That had been set up after angry nationwide protests in January when the government tried to remove a fuel subsidy.
Earlier this week, a campaign was launched to clean up Nigeria’s oil sector.
It was led by Patrick Dele Cole, a politician from the oil-rich Niger Delta region, who said that 90% of the stolen oil was refined in eastern Europe and Singapore.
The BBC’s Will Ross in Lagos says this leaked report exposes the extent of the rot in Nigeria’s oil and gas industry – all the way from the awarding of contracts to the sale of refined products.
It is staggering just how much money the people of Nigeria appear to be missing out on, he says.
Nigeria’s Oil Minister Diezani Alison-Madueke declined to comment on the specifics of the probe but said a report compiled from several committees set up earlier in the year to investigate the oil and gas sector was in its final stages and would be presented to the president soon.
The Petroleum Revenue Special Task Force, headed by former anti-corruption chief Nuhu Ribadu, revealed in its report that losses of revenue to the treasury over apparent gas price-fixing involved dealings between Total, Eni and Shell and government officials.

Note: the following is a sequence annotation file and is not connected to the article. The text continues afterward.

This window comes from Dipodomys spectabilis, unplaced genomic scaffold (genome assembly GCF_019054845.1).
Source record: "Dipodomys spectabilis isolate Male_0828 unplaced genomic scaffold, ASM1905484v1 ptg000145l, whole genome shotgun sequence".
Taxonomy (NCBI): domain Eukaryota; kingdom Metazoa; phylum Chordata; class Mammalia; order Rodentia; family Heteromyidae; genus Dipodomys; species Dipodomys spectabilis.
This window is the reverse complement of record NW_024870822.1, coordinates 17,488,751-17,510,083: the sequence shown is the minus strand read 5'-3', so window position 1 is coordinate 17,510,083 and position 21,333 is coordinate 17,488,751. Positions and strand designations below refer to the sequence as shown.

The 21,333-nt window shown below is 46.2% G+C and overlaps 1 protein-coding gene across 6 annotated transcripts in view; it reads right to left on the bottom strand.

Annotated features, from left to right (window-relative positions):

The report does not suggest the companies broke the law but called for measures to be put in place to ensure all transactions are more transparent.
It said that oil and gas companies owe the treasury more than $3bn in royalties.
For the period 2005 to 2011, it said $566m was owed in signature bonuses – the fees a company is supposed to pay up front for the right to exploit an oil block.
The report looked at the issue of discretionary licences which companies do not have to bid for.
Between 2008 and 2011 it found the Nigerian government had handed out seven discretionary licences, from which $183m in signature bonuses had not been paid.
A Shell spokesman said the company would not comment as it had not yet seen the report.
Our correspondent says it is well known that oil theft is a major problem in Nigeria, but the report says it may be reaching emergency levels as 250,000 barrels of crude oil could be being stolen every day – 10% of annual production.
The leaked report said that small-scale “pilfering” had been “endemic since at least the late 1990s”, but it also said it had heard allegations about thefts from crude export terminals, tank farms, refinery storage tanks, jetties and ports.
“Submissions to the Task Force alleged that officials and private actors disguise theft through manipulation of meters and shipping documents,” the report said.
“Yet there is also evidence that members of the security forces condone and, in some cases, profit from theft. The void in effective security likewise appears to increasingly hand over control of coastal and inland waterways to undesirable elements.”
The investigation showed that 40% of refined products – either refined in Nigeria or imported – currently being channelled through state-owned pipelines are lost to theft and sabotage.
Mr Ribadu’s investigation calls for a total overhaul of the industry with an oil sector transparency law requiring all companies to report all payments and publish all contracts and licences.
The Task Force also wants a special financial crimes unit to be established specifically for the oil and gas sector.